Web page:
Photos

The view from Aleppo

The CBC's Margaret Evans, Stephanie Jenzer and Richard Devey are in Aleppo this week, and have been telling stories and gathering images from the devastated Syrian city. They also witnessed several airstrikes on Tuesday.

A look in pictures at the devastation in the Syrian city after years of conflict

The CBC's Margaret Evans, Stephanie Jenzer and Richard Devey are in Aleppo this week, and have been telling stories and gathering images from the devastated Syrian city.

They also witnessed several airstrikes on Tuesday. 

Here's a look at some of what they've seen so far. 

These photos by CBC's Jenzer provide a rare glimpse into the city. 

From its position in west Aleppo, the Syrian army has eyes on residential neighbourhoods such as this one in east Aleppo, where many families still live despite the bombings. 

Syrian soldiers hang big sheets, known as sniper screens, to shield their positions from opposition fighters. It's one of the spots where residents of besieged east Aleppo can cross over to the west side of the city if they want to take the government up on its offer to come out without harm.

Some children in east Aleppo make their way home from school for lunch. 

The destruction of the city can be seen on nearly every street corner. Aleppo used to be alive with shops, markets and luxury hotels.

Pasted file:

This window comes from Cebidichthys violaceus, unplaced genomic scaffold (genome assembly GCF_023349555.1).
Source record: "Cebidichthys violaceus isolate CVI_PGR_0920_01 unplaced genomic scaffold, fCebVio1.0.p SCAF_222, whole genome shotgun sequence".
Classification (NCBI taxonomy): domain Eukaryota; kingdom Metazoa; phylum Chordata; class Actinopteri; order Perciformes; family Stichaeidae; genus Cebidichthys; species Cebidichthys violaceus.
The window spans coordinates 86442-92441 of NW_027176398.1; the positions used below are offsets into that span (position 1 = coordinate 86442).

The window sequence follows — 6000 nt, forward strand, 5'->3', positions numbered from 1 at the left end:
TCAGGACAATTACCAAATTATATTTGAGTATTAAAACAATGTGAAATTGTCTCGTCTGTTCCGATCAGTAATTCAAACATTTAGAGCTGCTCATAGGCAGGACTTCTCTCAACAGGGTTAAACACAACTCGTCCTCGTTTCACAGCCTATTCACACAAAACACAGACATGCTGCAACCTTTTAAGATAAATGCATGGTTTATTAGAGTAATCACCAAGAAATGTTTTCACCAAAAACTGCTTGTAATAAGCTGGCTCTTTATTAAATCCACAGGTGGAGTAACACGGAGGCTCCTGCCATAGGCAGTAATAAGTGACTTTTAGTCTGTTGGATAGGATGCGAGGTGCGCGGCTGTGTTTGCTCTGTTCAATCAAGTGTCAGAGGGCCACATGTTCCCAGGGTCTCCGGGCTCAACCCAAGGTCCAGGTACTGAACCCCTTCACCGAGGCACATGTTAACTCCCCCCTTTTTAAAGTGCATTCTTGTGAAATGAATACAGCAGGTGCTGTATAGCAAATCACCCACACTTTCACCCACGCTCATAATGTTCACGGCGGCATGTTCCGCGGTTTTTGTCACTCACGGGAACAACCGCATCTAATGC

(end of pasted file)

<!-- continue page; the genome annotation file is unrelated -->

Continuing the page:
"Before the war, Aleppo was like paradise, it was very safe and secure," says garbage collector Abdullah Aggougi, 40, a father of six. "And now for everyone, for the rich and the poor, it's a nightmare." 

The neighbourhood tea seller continues to peddle his wares amid the non-stop clatter and booms of war.

Mahmoud Meme is one of only a few shopkeepers still operating a business in Aleppo's old city. Before the war, he had four stores. Now there's just one that sells sweets and pastries to Syrian government soldiers and the handful of residents who remain in the city.

"It's turned to hell," Meme tells CBC News. "But I don't want to leave. I won't leave."

There is life among the rubble of old Aleppo.

Inside what used to be one of the world's largest indoor markets, in old Aleppo, which was retaken by the Syrian military in 2013 but continues to be an active battle front, targeted by fighters who oppose the Assad regime.